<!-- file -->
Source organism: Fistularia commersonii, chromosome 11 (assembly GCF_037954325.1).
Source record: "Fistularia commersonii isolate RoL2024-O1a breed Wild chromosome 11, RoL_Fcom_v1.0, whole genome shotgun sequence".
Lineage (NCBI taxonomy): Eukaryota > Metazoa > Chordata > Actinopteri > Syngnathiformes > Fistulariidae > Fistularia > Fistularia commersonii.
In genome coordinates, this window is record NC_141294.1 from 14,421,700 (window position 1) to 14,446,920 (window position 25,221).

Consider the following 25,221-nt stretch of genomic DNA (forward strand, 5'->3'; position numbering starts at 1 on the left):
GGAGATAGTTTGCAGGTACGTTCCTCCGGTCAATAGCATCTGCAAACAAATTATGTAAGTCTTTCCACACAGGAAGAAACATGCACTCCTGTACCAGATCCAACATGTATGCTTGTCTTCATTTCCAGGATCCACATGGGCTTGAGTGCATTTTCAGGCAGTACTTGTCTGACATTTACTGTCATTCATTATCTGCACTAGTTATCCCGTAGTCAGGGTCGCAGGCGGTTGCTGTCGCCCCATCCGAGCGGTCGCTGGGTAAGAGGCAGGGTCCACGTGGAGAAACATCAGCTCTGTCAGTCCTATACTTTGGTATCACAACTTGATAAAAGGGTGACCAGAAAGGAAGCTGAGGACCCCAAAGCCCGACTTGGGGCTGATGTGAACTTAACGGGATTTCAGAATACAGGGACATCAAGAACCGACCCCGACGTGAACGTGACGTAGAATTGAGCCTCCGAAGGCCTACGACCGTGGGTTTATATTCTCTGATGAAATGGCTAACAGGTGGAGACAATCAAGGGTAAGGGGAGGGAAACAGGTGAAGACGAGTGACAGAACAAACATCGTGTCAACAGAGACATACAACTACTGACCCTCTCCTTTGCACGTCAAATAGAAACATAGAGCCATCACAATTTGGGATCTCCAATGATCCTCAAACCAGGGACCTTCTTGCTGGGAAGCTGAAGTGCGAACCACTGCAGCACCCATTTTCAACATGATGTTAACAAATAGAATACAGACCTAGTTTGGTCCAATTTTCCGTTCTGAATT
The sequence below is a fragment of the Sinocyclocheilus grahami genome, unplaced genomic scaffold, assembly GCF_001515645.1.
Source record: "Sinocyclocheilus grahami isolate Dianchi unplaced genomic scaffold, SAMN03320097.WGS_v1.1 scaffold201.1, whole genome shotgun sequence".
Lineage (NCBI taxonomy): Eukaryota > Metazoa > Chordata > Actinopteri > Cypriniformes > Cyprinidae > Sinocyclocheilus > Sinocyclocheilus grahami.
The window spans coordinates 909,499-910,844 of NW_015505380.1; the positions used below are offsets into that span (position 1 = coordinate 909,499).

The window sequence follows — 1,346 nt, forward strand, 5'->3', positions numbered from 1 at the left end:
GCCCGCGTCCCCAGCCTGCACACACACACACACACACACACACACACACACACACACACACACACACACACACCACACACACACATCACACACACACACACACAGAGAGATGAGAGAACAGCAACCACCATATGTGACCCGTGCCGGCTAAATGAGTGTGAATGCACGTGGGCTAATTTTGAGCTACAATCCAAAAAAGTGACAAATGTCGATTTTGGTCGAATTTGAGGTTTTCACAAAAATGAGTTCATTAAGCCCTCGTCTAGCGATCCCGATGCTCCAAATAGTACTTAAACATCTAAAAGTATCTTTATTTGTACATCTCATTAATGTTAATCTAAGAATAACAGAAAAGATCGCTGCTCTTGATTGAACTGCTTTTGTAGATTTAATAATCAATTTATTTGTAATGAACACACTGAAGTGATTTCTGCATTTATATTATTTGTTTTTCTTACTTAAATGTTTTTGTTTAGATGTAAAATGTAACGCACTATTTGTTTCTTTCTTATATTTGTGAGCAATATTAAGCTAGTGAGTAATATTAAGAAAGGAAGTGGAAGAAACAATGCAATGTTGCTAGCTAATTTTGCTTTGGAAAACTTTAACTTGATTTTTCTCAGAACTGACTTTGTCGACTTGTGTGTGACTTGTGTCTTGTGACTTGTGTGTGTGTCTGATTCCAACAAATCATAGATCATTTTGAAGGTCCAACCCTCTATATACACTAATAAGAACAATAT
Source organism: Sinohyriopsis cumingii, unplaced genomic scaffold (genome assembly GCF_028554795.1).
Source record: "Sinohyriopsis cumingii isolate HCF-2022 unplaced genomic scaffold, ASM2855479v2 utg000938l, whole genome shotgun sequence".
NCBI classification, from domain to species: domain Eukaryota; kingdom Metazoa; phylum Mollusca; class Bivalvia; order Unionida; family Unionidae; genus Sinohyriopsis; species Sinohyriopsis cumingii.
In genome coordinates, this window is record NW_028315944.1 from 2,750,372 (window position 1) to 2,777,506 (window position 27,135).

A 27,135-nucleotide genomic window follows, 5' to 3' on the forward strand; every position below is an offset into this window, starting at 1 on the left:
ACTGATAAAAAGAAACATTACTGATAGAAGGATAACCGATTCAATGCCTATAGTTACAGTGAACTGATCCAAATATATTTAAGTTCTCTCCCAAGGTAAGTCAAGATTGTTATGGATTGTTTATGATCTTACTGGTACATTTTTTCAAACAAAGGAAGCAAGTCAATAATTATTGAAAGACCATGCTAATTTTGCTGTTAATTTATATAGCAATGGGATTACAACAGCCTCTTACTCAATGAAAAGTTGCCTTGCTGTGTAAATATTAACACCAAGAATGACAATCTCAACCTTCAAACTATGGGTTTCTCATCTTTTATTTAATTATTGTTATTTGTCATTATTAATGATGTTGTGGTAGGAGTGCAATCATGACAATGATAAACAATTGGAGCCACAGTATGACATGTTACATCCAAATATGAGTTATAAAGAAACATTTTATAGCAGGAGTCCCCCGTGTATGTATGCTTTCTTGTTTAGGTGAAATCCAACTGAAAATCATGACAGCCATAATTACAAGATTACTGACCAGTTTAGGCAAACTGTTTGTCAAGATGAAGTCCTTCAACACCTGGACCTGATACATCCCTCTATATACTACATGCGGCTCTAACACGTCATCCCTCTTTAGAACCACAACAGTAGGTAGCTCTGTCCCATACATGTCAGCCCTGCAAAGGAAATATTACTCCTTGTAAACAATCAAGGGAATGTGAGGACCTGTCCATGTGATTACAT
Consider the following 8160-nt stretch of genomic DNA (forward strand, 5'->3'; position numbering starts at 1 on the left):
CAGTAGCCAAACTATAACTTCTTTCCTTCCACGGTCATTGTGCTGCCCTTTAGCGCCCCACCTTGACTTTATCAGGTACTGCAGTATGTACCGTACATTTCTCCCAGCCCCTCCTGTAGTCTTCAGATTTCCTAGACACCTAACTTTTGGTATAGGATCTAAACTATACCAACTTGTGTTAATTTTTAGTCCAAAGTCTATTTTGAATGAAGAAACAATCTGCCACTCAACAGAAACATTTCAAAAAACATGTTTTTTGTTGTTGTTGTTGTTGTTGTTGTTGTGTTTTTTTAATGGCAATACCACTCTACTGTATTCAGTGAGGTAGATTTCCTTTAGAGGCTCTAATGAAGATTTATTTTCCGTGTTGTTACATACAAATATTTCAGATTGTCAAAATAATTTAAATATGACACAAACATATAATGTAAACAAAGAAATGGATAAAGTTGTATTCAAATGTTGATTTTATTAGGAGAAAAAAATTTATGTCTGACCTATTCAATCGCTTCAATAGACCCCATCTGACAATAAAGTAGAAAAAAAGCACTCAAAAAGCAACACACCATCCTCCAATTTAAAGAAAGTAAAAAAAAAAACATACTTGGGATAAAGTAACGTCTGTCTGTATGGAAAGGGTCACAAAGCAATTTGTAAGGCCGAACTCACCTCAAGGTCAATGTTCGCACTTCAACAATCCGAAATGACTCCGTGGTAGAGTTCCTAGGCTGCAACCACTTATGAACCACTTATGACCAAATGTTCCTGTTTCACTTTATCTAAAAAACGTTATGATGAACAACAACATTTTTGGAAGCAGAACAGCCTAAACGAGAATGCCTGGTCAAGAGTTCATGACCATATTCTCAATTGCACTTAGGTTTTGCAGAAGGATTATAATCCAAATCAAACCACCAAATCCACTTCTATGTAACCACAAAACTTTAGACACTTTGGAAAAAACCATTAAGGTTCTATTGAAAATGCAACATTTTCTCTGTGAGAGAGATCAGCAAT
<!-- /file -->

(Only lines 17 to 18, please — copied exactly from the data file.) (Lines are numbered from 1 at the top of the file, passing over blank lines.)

A 27,135-nucleotide genomic window follows, 5' to 3' on the forward strand; every position below is an offset into this window, starting at 1 on the left:
ACTGATAAAAAGAAACATTACTGATAGAAGGATAACCGATTCAATGCCTATAGTTACAGTGAACTGATCCAAATATATTTAAGTTCTCTCCCAAGGTAAGTCAAGATTGTTATGGATTGTTTATGATCTTACTGGTACATTTTTTCAAACAAAGGAAGCAAGTCAATAATTATTGAAAGACCATGCTAATTTTGCTGTTAATTTATATAGCAATGGGATTACAACAGCCTCTTACTCAATGAAAAGTTGCCTTGCTGTGTAAATATTAACACCAAGAATGACAATCTCAACCTTCAAACTATGGGTTTCTCATCTTTTATTTAATTATTGTTATTTGTCATTATTAATGATGTTGTGGTAGGAGTGCAATCATGACAATGATAAACAATTGGAGCCACAGTATGACATGTTACATCCAAATATGAGTTATAAAGAAACATTTTATAGCAGGAGTCCCCCGTGTATGTATGCTTTCTTGTTTAGGTGAAATCCAACTGAAAATCATGACAGCCATAATTACAAGATTACTGACCAGTTTAGGCAAACTGTTTGTCAAGATGAAGTCCTTCAACACCTGGACCTGATACATCCCTCTATATACTACATGCGGCTCTAACACGTCATCCCTCTTTAGAACCACAACAGTAGGTAGCTCTGTCCCATACATGTCAGCCCTGCAAAGGAAATATTACTCCTTGTAAACAATCAAGGGAATGTGAGGACCTGTCCATGTGATTACAT